Maslow's hierarchy of needs in advertising To help with training of Maslow's theory look for Maslow's Hierarchy of Needs motivators in advertising. This is a great basis for Maslow and motivation training exercises: Biological and Physiological needs - wife/child-abuse help-lines, social security benefits, Samaritans, roadside recovery. Safety needs - home security products (alarms, etc), house an contents insurance, life assurance, schools. Belongingness and Love needs - dating and match-making services, chat-lines, clubs and membership societies, Macdonalds, 'family' themes like the old style Oxo stock cube ads. Esteem needs - cosmetics, fast cars, home improvements, furniture, fashion clothes, drinks, lifestyle products and services. Self-Actualization needs - Open University, and that's about it; little else in mainstream media because only 2% of population are self-actualizers, so they don't constitute a very big part of the mainstream market.
Each of us is motivated by needs. Our most basic needs are inborn, having evolved over tens of thousands of years. Abraham Maslow's Hierarchy of Needs helps to explain how these needs motivate us all. Maslow's Hierarchy of Needs states that we must satisfy each need in turn, starting with the first, which deals with the most obvious needs for survival itself. Only when the lower order needs of physical and emotional well-being are satisfied are we concerned with the higher order needs of influence and personal development. Conversely, if the things that satisfy our lower order needs are swept away, we are no longer concerned about the maintenance of our higher order needs. Maslow's original Hierarchy of Needs model was developed between 1943-1954, and first widely published in Motivation and Personality in 1954. At this time the Hierarchy of Needs model comprised five needs. This original version remains for most people the definitive Hierarchy of Needs.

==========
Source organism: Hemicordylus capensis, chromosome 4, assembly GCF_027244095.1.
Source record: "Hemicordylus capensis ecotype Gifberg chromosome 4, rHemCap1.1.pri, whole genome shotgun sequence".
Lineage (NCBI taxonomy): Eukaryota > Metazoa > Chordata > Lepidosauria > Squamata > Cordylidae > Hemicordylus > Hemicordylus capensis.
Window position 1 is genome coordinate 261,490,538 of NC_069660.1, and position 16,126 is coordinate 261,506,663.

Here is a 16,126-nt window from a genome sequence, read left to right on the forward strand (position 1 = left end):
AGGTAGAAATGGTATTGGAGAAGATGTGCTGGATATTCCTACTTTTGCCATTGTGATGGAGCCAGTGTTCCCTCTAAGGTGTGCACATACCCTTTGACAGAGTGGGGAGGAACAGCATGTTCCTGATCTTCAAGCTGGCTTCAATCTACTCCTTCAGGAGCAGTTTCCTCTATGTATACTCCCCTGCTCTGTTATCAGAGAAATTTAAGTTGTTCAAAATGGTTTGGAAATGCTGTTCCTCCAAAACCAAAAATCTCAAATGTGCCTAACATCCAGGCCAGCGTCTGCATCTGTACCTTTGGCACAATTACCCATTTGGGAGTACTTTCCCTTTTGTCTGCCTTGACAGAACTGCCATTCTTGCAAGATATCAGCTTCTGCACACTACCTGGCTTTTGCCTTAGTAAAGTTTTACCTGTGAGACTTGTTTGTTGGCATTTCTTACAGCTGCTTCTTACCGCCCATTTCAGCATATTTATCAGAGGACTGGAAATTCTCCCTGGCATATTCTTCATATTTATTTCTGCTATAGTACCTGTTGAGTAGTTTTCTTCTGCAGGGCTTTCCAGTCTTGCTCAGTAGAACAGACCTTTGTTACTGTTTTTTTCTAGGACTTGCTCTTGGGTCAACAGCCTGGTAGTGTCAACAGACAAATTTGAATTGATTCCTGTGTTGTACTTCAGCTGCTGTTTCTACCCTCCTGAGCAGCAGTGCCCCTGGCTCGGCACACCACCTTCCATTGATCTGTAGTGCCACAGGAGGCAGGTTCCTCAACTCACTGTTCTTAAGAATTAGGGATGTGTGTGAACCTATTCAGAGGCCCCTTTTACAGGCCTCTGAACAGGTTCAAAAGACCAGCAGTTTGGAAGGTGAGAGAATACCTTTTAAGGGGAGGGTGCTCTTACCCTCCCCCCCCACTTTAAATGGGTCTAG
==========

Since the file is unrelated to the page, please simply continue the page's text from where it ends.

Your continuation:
Goodness , rather than evil. Beauty , not ugliness or vulgarity. Unity, wholeness, and transcendence of opposites , not arbitrariness or forced choices. Aliveness , not deadness or the mechanization of life. Uniqueness , not bland uniformity. Perfection and necessity , not sloppiness, inconsistency, or accident. Completion , rather than incompleteness. Justice and order , not injustice and lawlessness. Simplicity , not unnecessary complexity. Richness , not environmental impoverishment. Effortlessness , not strain. Playfulness , not grim, humorless, drudgery. Self-sufficiency , not dependency. Meaningfulness, rather than senselessness .
McClelland’s Theory of Needs three types of motivational need
Need for Achievement:
The n-ach person is 'achievement motivated' and therefore seeks achievement, attainment of realistic but challenging goals, and advancement in the job. There is a strong need for feedback as to achievement and progress, and a need for a sense of accomplishment
Need for Power:
The n-pow person is 'authority motivated'. This driver produces a need to be influential, effective and to make an impact. There is a strong need to lead and for their ideas to prevail. There is also motivation and need towards increasing personal status and prestige.
Need for Affiliation:
The n-affil person is 'affiliation motivated', and has a need for friendly relationships and is motivated towards interaction with other people. The affiliation driver produces motivation and need to be liked and held in popular regard. These people are team players.